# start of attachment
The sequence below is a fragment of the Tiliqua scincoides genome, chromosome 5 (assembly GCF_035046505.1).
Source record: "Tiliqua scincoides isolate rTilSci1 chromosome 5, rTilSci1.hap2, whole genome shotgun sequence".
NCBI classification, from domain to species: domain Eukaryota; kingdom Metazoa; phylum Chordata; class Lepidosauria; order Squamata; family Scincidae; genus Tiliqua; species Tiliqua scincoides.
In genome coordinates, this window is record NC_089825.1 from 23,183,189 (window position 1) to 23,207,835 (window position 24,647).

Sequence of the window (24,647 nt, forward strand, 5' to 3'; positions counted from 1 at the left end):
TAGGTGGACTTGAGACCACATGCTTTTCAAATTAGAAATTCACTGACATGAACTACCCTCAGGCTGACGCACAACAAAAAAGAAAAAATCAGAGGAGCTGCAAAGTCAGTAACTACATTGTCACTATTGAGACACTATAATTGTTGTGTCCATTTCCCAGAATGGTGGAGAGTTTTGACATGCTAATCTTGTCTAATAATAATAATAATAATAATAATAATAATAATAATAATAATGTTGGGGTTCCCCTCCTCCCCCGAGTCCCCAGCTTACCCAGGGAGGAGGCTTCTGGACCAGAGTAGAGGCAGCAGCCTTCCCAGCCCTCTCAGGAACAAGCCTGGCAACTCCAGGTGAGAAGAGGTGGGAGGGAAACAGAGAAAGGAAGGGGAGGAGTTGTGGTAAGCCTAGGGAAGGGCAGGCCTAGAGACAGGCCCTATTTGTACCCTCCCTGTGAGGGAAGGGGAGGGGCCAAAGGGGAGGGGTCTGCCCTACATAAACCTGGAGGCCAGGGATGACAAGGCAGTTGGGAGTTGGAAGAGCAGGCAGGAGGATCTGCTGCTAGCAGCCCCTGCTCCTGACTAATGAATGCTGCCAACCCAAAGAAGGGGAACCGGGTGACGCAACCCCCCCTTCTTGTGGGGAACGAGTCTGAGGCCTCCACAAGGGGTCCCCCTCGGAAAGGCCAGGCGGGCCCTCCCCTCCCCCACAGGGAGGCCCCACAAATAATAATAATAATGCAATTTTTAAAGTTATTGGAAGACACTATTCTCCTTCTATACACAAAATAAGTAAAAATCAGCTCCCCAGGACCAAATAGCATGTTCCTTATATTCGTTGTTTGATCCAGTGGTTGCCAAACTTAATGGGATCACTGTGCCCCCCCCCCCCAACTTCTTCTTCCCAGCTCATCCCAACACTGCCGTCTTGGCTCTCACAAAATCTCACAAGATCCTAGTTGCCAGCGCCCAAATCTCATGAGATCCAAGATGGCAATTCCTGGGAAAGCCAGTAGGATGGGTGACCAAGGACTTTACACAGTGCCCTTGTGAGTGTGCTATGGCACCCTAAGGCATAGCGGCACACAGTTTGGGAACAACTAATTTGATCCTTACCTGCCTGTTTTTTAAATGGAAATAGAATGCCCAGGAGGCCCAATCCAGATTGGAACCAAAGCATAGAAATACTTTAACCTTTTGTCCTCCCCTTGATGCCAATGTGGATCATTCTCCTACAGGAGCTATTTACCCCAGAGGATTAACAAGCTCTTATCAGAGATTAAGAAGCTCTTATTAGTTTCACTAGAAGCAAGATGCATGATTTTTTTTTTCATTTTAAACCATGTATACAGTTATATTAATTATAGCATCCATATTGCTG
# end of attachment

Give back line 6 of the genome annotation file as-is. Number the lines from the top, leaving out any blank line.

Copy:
TAGGTGGACTTGAGACCACATGCTTTTCAAATTAGAAATTCACTGACATGAACTACCCTCAGGCTGACGCACAACAAAAAAGAAAAAATCAGAGGAGCTGCAAAGTCAGTAACTACATTGTCACTATTGAGACACTATAATTGTTGTGTCCATTTCCCAGAATGGTGGAGAGTTTTGACATGCTAATCTTGTCTAATAATAATAATAATAATAATAATAATAATAATAATAATAATGTTGGGGTTCCCCTCCTCCCCCGAGTCCCCAGCTTACCCAGGGAGGAGGCTTCTGGACCAGAGTAGAGGCAGCAGCCTTCCCAGCCCTCTCAGGAACAAGCCTGGCAACTCCAGGTGAGAAGAGGTGGGAGGGAAACAGAGAAAGGAAGGGGAGGAGTTGTGGTAAGCCTAGGGAAGGGCAGGCCTAGAGACAGGCCCTATTTGTACCCTCCCTGTGAGGGAAGGGGAGGGGCCAAAGGGGAGGGGTCTGCCCTACATAAACCTGGAGGCCAGGGATGACAAGGCAGTTGGGAGTTGGAAGAGCAGGCAGGAGGATCTGCTGCTAGCAGCCCCTGCTCCTGACTAATGAATGCTGCCAACCCAAAGAAGGGGAACCGGGTGACGCAACCCCCCCTTCTTGTGGGGAACGAGTCTGAGGCCTCCACAAGGGGTCCCCCTCGGAAAGGCCAGGCGGGCCCTCCCCTCCCCCACAGGGAGGCCCCACAAATAATAATAATAATGCAATTTTTAAAGTTATTGGAAGACACTATTCTCCTTCTATACACAAAATAAGTAAAAATCAGCTCCCCAGGACCAAATAGCATGTTCCTTATATTCGTTGTTTGATCCAGTGGTTGCCAAACTTAATGGGATCACTGTGCCCCCCCCCCCCAACTTCTTCTTCCCAGCTCATCCCAACACTGCCGTCTTGGCTCTCACAAAATCTCACAAGATCCTAGTTGCCAGCGCCCAAATCTCATGAGATCCAAGATGGCAATTCCTGGGAAAGCCAGTAGGATGGGTGACCAAGGACTTTACACAGTGCCCTTGTGAGTGTGCTATGGCACCCTAAGGCATAGCGGCACACAGTTTGGGAACAACTAATTTGATCCTTACCTGCCTGTTTTTTAAATGGAAATAGAATGCCCAGGAGGCCCAATCCAGATTGGAACCAAAGCATAGAAATACTTTAACCTTTTGTCCTCCCCTTGATGCCAATGTGGATCATTCTCCTACAGGAGCTATTTACCCCAGAGGATTAACAAGCTCTTATCAGAGATTAAGAAGCTCTTATTAGTTTCACTAGAAGCAAGATGCATGATTTTTTTTTTCATTTTAAACCATGTATACAGTTATATTAATTATAGCATCCATATTGCTG